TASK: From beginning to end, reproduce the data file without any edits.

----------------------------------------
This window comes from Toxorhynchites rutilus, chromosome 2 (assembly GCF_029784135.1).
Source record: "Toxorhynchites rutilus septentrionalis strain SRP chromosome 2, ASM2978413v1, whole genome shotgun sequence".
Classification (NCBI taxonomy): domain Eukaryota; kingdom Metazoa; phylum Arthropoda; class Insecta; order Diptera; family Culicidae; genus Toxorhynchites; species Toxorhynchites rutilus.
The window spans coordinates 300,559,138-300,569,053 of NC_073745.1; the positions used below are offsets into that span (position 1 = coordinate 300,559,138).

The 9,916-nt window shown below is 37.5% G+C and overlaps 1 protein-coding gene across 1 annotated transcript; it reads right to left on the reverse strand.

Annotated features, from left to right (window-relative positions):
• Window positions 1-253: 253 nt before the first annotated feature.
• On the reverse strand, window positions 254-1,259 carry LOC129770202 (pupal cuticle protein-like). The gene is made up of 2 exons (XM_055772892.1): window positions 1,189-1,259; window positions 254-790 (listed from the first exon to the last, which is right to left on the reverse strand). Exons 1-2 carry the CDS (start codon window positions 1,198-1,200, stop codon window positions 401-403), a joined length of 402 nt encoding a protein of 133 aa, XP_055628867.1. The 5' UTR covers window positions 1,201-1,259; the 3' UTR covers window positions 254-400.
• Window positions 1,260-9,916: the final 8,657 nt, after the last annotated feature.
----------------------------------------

This window comes from Toxorhynchites rutilus, chromosome 2 (assembly GCF_029784135.1).
Source record: "Toxorhynchites rutilus septentrionalis strain SRP chromosome 2, ASM2978413v1, whole genome shotgun sequence".
Classification (NCBI taxonomy): domain Eukaryota; kingdom Metazoa; phylum Arthropoda; class Insecta; order Diptera; family Culicidae; genus Toxorhynchites; species Toxorhynchites rutilus.
The window spans coordinates 300,559,138-300,569,053 of NC_073745.1; the positions used below are offsets into that span (position 1 = coordinate 300,559,138).

The 9,916-nt window shown below is 37.5% G+C and overlaps 1 protein-coding gene across 1 annotated transcript; it reads right to left on the reverse strand.

Annotated features, from left to right (window-relative positions):
• Window positions 1-253: 253 nt before the first annotated feature.
• On the reverse strand, window positions 254-1,259 carry LOC129770202 (pupal cuticle protein-like). The gene is made up of 2 exons (XM_055772892.1): window positions 1,189-1,259; window positions 254-790 (listed from the first exon to the last, which is right to left on the reverse strand). Exons 1-2 carry the CDS (start codon window positions 1,198-1,200, stop codon window positions 401-403), a joined length of 402 nt encoding a protein of 133 aa, XP_055628867.1. The 5' UTR covers window positions 1,201-1,259; the 3' UTR covers window positions 254-400.
• Window positions 1,260-9,916: the final 8,657 nt, after the last annotated feature.